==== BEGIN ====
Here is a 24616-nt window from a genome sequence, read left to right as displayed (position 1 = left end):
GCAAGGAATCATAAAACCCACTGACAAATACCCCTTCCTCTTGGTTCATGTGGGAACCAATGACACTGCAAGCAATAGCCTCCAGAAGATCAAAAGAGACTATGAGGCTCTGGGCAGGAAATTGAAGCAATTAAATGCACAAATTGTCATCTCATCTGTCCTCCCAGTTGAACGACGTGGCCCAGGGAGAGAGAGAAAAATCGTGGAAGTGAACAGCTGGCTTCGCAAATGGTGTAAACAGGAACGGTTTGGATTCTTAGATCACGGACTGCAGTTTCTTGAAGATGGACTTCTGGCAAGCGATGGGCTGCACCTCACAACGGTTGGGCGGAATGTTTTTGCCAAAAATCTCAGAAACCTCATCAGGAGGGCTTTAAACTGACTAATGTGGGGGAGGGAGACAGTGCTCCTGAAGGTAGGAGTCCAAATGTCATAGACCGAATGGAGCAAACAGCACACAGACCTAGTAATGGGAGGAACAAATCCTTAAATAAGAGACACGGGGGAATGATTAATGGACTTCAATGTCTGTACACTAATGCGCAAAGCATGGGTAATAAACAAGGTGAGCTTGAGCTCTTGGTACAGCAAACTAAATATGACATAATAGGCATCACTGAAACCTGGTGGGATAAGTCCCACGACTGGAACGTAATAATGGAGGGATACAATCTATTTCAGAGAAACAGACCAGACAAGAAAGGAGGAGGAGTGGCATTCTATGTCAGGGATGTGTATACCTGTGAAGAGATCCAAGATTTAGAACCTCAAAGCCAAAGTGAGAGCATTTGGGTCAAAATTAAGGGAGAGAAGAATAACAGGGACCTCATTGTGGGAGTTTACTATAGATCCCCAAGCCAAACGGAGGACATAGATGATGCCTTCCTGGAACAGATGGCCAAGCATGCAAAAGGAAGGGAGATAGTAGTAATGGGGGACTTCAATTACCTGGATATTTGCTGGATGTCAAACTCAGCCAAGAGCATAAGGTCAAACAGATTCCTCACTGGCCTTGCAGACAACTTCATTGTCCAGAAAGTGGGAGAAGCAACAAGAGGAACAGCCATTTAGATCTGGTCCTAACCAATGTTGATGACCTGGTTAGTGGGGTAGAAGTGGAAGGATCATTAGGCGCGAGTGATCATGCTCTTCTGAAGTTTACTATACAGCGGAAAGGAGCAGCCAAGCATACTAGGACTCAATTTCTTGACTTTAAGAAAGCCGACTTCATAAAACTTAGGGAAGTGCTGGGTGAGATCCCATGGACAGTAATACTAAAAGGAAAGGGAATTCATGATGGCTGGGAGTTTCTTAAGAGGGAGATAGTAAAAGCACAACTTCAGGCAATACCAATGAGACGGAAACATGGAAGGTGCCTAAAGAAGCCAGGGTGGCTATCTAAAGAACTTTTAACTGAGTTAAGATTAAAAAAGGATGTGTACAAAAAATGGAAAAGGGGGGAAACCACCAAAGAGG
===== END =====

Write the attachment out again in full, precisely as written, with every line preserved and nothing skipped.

Here is a 24616-nt window from a genome sequence, read left to right as displayed (position 1 = left end):
GCAAGGAATCATAAAACCCACTGACAAATACCCCTTCCTCTTGGTTCATGTGGGAACCAATGACACTGCAAGCAATAGCCTCCAGAAGATCAAAAGAGACTATGAGGCTCTGGGCAGGAAATTGAAGCAATTAAATGCACAAATTGTCATCTCATCTGTCCTCCCAGTTGAACGACGTGGCCCAGGGAGAGAGAGAAAAATCGTGGAAGTGAACAGCTGGCTTCGCAAATGGTGTAAACAGGAACGGTTTGGATTCTTAGATCACGGACTGCAGTTTCTTGAAGATGGACTTCTGGCAAGCGATGGGCTGCACCTCACAACGGTTGGGCGGAATGTTTTTGCCAAAAATCTCAGAAACCTCATCAGGAGGGCTTTAAACTGACTAATGTGGGGGAGGGAGACAGTGCTCCTGAAGGTAGGAGTCCAAATGTCATAGACCGAATGGAGCAAACAGCACACAGACCTAGTAATGGGAGGAACAAATCCTTAAATAAGAGACACGGGGGAATGATTAATGGACTTCAATGTCTGTACACTAATGCGCAAAGCATGGGTAATAAACAAGGTGAGCTTGAGCTCTTGGTACAGCAAACTAAATATGACATAATAGGCATCACTGAAACCTGGTGGGATAAGTCCCACGACTGGAACGTAATAATGGAGGGATACAATCTATTTCAGAGAAACAGACCAGACAAGAAAGGAGGAGGAGTGGCATTCTATGTCAGGGATGTGTATACCTGTGAAGAGATCCAAGATTTAGAACCTCAAAGCCAAAGTGAGAGCATTTGGGTCAAAATTAAGGGAGAGAAGAATAACAGGGACCTCATTGTGGGAGTTTACTATAGATCCCCAAGCCAAACGGAGGACATAGATGATGCCTTCCTGGAACAGATGGCCAAGCATGCAAAAGGAAGGGAGATAGTAGTAATGGGGGACTTCAATTACCTGGATATTTGCTGGATGTCAAACTCAGCCAAGAGCATAAGGTCAAACAGATTCCTCACTGGCCTTGCAGACAACTTCATTGTCCAGAAAGTGGGAGAAGCAACAAGAGGAACAGCCATTTAGATCTGGTCCTAACCAATGTTGATGACCTGGTTAGTGGGGTAGAAGTGGAAGGATCATTAGGCGCGAGTGATCATGCTCTTCTGAAGTTTACTATACAGCGGAAAGGAGCAGCCAAGCATACTAGGACTCAATTTCTTGACTTTAAGAAAGCCGACTTCATAAAACTTAGGGAAGTGCTGGGTGAGATCCCATGGACAGTAATACTAAAAGGAAAGGGAATTCATGATGGCTGGGAGTTTCTTAAGAGGGAGATAGTAAAAGCACAACTTCAGGCAATACCAATGAGACGGAAACATGGAAGGTGCCTAAAGAAGCCAGGGTGGCTATCTAAAGAACTTTTAACTGAGTTAAGATTAAAAAAGGATGTGTACAAAAAATGGAAAAGGGGGGAAACCACCAAAGAGG